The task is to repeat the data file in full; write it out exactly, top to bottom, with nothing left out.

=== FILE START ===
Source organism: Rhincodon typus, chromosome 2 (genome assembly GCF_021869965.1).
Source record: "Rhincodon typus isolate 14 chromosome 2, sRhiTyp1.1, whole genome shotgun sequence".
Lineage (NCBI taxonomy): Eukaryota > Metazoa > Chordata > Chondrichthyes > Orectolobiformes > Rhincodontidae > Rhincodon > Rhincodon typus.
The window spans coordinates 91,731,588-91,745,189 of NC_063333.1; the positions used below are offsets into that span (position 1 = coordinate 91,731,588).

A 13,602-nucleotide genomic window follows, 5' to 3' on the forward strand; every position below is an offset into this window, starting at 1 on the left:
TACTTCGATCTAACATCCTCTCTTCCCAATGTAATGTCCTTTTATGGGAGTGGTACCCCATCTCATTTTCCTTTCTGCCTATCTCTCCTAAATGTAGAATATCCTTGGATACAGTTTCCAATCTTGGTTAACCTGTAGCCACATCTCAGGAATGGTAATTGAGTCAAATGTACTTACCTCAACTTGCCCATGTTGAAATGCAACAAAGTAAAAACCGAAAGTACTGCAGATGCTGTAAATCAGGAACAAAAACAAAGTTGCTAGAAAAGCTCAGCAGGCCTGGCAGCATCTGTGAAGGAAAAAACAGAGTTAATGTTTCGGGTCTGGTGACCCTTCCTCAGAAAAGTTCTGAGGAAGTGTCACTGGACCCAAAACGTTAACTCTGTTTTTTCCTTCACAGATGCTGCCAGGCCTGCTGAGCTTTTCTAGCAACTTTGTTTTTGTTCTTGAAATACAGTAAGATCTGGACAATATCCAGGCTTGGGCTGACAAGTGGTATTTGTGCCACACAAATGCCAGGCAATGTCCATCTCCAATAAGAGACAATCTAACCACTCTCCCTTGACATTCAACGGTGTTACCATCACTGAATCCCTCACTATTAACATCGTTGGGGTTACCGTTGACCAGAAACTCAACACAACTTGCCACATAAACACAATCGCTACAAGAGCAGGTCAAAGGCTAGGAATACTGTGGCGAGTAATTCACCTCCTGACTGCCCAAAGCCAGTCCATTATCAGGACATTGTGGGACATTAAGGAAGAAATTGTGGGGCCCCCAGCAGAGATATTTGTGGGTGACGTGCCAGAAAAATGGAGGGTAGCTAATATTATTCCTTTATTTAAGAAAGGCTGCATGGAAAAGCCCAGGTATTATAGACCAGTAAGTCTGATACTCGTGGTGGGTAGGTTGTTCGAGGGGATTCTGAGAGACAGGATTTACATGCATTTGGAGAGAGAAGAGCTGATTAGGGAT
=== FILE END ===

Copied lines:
Source organism: Rhincodon typus, chromosome 2 (genome assembly GCF_021869965.1).
Source record: "Rhincodon typus isolate 14 chromosome 2, sRhiTyp1.1, whole genome shotgun sequence".
Lineage (NCBI taxonomy): Eukaryota > Metazoa > Chordata > Chondrichthyes > Orectolobiformes > Rhincodontidae > Rhincodon > Rhincodon typus.
The window spans coordinates 91,731,588-91,745,189 of NC_063333.1; the positions used below are offsets into that span (position 1 = coordinate 91,731,588).

A 13,602-nucleotide genomic window follows, 5' to 3' on the forward strand; every position below is an offset into this window, starting at 1 on the left:
TACTTCGATCTAACATCCTCTCTTCCCAATGTAATGTCCTTTTATGGGAGTGGTACCCCATCTCATTTTCCTTTCTGCCTATCTCTCCTAAATGTAGAATATCCTTGGATACAGTTTCCAATCTTGGTTAACCTGTAGCCACATCTCAGGAATGGTAATTGAGTCAAATGTACTTACCTCAACTTGCCCATGTTGAAATGCAACAAAGTAAAAACCGAAAGTACTGCAGATGCTGTAAATCAGGAACAAAAACAAAGTTGCTAGAAAAGCTCAGCAGGCCTGGCAGCATCTGTGAAGGAAAAAACAGAGTTAATGTTTCGGGTCTGGTGACCCTTCCTCAGAAAAGTTCTGAGGAAGTGTCACTGGACCCAAAACGTTAACTCTGTTTTTTCCTTCACAGATGCTGCCAGGCCTGCTGAGCTTTTCTAGCAACTTTGTTTTTGTTCTTGAAATACAGTAAGATCTGGACAATATCCAGGCTTGGGCTGACAAGTGGTATTTGTGCCACACAAATGCCAGGCAATGTCCATCTCCAATAAGAGACAATCTAACCACTCTCCCTTGACATTCAACGGTGTTACCATCACTGAATCCCTCACTATTAACATCGTTGGGGTTACCGTTGACCAGAAACTCAACACAACTTGCCACATAAACACAATCGCTACAAGAGCAGGTCAAAGGCTAGGAATACTGTGGCGAGTAATTCACCTCCTGACTGCCCAAAGCCAGTCCATTATCAGGACATTGTGGGACATTAAGGAAGAAATTGTGGGGCCCCCAGCAGAGATATTTGTGGGTGACGTGCCAGAAAAATGGAGGGTAGCTAATATTATTCCTTTATTTAAGAAAGGCTGCATGGAAAAGCCCAGGTATTATAGACCAGTAAGTCTGATACTCGTGGTGGGTAGGTTGTTCGAGGGGATTCTGAGAGACAGGATTTACATGCATTTGGAGAGAGAAGAGCTGATTAGGGAT